Such honesty, a little slow in the unveiling, sets an enticing general precedent nevertheless. Perhaps Ronald Reagan, once a Liggett endorser ("I'm sending Chesterfields to all my friends"), might like to enlighten us, after all these years, about how that money from selling arms to Iran ended up with America's friends in Nicaragua. Then again, Liggett's aim may not be entirely to promote frankness. The company is one of the smallest in its industry. Sales are falling, debt repayments looming. The chairman of Liggett's parent company, a Mr Bennett LeBow, has, as the Financial Times puts it, a record of "financial wheeler dealing". In return for giving away a quarter of its tiny profits, Liggett has acquired immunity from prosecution by the states lining up to sue its rivals. One of these companies may well buy Mr LeBow's enterprise in order to shut it up. Then Liggett will have pulled off the old tobacco-merchant's trick: keep everyone sweet and keep selling.Reuse content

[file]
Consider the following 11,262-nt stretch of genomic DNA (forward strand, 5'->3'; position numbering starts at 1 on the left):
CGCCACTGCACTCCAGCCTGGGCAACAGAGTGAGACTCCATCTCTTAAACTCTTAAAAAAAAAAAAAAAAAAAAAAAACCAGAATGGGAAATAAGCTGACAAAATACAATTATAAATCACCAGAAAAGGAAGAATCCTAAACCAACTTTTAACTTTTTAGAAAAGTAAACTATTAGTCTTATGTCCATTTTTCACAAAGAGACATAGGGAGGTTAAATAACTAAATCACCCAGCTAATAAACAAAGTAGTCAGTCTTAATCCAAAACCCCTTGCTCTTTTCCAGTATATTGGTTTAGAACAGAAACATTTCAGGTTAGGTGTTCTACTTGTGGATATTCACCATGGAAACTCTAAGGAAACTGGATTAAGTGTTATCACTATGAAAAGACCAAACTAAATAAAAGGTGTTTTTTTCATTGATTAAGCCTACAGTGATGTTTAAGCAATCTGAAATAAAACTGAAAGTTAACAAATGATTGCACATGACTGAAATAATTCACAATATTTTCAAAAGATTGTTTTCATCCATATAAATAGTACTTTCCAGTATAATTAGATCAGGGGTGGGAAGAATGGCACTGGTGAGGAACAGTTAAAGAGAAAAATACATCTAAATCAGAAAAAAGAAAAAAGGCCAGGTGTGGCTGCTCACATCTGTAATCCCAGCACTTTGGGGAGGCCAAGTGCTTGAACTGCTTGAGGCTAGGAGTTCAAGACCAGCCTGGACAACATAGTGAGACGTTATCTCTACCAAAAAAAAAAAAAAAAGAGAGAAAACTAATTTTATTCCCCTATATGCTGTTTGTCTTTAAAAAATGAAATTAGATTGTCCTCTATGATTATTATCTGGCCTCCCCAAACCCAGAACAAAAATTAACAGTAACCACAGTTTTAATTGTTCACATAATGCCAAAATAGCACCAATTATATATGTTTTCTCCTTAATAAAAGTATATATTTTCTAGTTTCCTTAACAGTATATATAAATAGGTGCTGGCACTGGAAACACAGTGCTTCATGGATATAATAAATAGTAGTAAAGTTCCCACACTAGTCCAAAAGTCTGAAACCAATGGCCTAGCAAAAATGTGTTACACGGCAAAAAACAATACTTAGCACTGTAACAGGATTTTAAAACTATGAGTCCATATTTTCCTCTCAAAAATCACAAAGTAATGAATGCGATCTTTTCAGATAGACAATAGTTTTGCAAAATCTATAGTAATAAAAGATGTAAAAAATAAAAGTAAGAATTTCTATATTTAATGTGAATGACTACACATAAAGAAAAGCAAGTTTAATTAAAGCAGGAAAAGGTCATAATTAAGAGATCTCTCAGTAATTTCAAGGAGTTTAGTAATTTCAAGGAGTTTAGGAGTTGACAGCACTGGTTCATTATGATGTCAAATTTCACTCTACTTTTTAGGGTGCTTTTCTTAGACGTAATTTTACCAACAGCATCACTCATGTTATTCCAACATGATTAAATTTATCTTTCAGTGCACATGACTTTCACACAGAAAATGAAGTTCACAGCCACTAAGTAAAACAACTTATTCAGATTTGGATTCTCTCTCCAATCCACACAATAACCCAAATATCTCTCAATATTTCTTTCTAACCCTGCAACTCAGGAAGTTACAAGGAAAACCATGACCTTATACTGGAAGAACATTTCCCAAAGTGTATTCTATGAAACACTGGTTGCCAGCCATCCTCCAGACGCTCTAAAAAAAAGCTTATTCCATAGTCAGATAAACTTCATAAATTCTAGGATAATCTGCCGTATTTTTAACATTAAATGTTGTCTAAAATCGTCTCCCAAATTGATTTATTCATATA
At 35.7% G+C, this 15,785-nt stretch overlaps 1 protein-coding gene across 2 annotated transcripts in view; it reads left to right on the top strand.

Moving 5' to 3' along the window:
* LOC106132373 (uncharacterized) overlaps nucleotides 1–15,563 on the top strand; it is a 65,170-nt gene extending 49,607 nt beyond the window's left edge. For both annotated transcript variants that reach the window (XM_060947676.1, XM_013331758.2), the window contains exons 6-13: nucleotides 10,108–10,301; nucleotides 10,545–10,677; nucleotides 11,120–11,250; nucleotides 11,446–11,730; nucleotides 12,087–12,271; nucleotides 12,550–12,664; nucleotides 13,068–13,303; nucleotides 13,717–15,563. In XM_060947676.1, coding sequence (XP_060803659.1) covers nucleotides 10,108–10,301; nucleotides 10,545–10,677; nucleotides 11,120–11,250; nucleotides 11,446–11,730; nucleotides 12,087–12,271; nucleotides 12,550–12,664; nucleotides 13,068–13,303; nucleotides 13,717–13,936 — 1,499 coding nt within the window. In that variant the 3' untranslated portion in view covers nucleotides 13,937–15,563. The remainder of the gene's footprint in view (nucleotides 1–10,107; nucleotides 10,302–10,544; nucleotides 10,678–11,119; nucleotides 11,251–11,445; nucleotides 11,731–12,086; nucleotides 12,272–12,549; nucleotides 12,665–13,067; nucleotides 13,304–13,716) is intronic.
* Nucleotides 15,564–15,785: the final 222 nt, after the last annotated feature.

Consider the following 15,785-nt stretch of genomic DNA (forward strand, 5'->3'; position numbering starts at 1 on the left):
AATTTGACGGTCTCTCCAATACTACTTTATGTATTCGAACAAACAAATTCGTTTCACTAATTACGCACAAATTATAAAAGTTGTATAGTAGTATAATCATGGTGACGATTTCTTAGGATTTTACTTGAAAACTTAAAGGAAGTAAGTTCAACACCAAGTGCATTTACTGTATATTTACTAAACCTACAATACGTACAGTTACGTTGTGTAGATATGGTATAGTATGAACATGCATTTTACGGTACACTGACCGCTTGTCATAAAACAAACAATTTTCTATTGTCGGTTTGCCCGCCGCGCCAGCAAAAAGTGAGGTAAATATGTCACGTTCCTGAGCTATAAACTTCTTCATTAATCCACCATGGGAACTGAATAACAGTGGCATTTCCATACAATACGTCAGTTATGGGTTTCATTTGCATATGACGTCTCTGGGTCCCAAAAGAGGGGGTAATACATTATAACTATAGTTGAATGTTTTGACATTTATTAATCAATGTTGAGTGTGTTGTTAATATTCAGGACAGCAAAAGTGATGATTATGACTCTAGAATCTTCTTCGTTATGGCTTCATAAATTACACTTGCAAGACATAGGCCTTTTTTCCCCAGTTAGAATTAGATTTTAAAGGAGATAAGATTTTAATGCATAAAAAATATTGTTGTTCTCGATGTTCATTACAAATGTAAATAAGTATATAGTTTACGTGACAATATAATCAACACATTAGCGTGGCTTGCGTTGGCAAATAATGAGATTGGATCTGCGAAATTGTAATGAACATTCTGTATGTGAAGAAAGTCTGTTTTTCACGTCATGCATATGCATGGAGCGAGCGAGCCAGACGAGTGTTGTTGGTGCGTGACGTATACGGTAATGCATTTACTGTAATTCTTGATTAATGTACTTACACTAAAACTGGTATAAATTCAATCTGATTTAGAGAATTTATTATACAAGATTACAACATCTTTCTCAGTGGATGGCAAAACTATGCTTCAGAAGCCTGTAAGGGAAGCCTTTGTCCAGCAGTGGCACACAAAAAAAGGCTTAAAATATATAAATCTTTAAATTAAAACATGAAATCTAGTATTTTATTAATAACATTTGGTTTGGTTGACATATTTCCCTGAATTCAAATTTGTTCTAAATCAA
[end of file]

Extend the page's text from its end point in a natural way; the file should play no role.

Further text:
Good news from an unlikely source. Last Thursday, in North Carolina - American bastion of guns and churches, off-duty Marines and a vine that strangles every tree in its path - a small tobacco company spoke the truth about cigarettes. The Liggett Group, producers of Chesterfields, admitted that its filter-tipped temptations led to cancer, heart disease, emphysema and, most importantly, a deliberately fostered addiction. Liggett had seen the error of its ways. For the next 25 years, it would give a quarter of its profits to litigants seeking redress for their smoking-related illnesses. It would make public its secret discussions with other, determinedly silent tobacco companies about nicotine and health. It would print "smoking is addictive" on its cigarette packets.